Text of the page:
With this continued growth of the station beyond the airwaves, there was a perceived need, as they entered their tenth year to restructure at the top and so Dan was moved across into the role of General Manager with Stephen Goodhew, another faithful FBi servant, taking up his old position as Music Director. Dan obviously has no qualms about the appointment. “Stephen has a good understanding of balance in programming with a good level of attention to balancing sounds… That is ultimately the task at hand when it comes to music programming. He’s also a really nice guy which helps a lot.” The shake-up has allowed Zilber more time to work across the online functions of the station as well as working closely with Goodhew in regards to music programming.
It is amazing that a station with such a wide reach only has two senior employees in charge of music. Really, when you look at the big picture, in comparison to the impact that FBi has had on the Sydney music scene the number of FBi’s staff, seven full-time employees, is miniscule. This is a testament to the efforts of the two hundred or so music lovers across Sydney who currently volunteer their time at FBi radio as well as all those who have done in the past. There’s solid evidence that, through their volunteer program, FBi have not only assisted Sydney’s musicians but also provided a platform for budding media professionals to launch their careers. As Dan remarks “We’ve got a pretty strong track record of sending our volunteers out into the world to get full-time jobs so there’s a bit of an FBi alumni littered throughout the music industry now.”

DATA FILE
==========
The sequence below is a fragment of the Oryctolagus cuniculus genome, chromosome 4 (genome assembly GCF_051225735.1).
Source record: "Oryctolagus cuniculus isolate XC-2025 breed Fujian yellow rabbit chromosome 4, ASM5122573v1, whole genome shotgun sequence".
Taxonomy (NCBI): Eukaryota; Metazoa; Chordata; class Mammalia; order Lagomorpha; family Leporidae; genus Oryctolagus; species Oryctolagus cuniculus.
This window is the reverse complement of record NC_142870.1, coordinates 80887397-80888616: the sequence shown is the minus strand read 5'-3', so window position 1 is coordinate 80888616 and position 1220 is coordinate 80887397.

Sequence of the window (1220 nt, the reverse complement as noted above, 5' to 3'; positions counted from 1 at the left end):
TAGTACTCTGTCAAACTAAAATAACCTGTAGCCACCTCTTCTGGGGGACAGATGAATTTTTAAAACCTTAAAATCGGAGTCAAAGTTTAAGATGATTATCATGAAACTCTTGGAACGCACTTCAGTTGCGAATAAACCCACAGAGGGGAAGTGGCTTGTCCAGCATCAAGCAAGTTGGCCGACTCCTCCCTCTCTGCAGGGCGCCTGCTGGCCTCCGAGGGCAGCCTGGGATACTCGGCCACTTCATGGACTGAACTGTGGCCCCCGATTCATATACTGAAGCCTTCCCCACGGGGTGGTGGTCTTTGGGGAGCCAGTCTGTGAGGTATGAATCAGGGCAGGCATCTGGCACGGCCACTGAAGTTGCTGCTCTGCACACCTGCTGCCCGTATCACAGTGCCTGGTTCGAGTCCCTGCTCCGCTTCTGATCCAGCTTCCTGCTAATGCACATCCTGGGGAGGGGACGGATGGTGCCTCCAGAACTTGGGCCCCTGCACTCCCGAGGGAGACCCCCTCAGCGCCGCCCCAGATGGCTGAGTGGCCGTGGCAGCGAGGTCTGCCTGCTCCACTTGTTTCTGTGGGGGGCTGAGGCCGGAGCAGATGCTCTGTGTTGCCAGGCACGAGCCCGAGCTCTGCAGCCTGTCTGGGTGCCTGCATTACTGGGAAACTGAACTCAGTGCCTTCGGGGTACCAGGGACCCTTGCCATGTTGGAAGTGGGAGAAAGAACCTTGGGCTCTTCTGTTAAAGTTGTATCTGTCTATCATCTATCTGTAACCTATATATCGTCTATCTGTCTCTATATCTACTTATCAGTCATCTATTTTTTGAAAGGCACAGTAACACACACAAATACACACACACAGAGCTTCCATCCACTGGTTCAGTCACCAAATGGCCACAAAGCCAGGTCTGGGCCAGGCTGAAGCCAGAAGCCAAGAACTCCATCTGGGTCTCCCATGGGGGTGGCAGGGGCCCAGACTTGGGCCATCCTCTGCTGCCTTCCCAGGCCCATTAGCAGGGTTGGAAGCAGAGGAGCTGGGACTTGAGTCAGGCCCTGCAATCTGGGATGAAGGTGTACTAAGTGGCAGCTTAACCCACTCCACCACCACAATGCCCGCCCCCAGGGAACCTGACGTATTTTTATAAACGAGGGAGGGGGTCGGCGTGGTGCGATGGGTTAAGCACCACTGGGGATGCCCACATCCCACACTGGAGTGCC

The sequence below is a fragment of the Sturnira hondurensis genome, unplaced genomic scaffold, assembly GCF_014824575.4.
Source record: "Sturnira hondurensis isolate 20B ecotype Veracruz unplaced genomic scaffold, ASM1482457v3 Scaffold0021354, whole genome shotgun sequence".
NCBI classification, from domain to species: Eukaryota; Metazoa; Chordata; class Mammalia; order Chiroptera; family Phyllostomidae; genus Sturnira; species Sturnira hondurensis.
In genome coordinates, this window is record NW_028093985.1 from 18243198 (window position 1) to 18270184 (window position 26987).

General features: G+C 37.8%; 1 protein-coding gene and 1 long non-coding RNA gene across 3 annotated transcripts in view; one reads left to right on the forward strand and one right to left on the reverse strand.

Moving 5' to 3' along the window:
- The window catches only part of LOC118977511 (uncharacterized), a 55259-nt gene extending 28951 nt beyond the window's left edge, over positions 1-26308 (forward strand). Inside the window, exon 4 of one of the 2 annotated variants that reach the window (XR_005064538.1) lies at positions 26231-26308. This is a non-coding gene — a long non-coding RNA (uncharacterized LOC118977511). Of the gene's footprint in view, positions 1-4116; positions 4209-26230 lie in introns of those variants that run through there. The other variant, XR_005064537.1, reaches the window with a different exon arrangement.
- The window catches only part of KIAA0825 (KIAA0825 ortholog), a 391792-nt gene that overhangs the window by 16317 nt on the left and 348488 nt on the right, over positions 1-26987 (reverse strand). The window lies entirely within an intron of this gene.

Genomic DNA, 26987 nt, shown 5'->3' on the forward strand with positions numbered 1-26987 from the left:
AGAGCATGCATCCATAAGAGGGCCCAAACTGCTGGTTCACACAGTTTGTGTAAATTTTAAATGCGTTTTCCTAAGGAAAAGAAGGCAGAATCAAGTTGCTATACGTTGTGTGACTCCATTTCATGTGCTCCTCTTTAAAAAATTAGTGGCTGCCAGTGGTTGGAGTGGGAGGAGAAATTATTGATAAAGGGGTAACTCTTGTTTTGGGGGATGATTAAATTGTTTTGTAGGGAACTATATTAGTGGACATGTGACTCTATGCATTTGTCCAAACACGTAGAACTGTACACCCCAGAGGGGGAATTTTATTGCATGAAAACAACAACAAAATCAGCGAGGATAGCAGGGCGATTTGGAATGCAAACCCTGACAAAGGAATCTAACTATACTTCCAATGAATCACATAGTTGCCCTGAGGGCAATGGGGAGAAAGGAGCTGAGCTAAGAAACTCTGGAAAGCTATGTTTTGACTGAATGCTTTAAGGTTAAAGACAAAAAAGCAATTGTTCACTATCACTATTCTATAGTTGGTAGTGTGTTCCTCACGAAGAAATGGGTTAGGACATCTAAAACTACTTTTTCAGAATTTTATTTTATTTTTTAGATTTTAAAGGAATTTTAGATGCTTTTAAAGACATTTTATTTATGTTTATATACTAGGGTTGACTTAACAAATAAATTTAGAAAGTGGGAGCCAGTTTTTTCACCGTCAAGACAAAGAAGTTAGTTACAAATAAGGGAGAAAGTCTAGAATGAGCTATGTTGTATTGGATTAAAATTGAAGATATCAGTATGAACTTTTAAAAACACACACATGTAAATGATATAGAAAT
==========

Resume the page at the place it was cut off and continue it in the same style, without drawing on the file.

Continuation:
It’s statements like this from Dan which vindicate my long held view that community stations can often have more to offer than national stations. There has been an enduring comparison between FBi and Triple J Unearthed, which, in my opinion boils down to them being two platforms which musicians look to, in the very early stages, in order to get themselves heard. But obviously there is something more to FBi. Dan’s explanation is simple, “There’s a level of engagement that FBi has with the community, venues and artists around Sydney that is very hard to achieve when you’re a national station. There might be a cross-over [with Triple J Unearthed] in terms of people’s tastes, but I think we both do pretty different jobs.”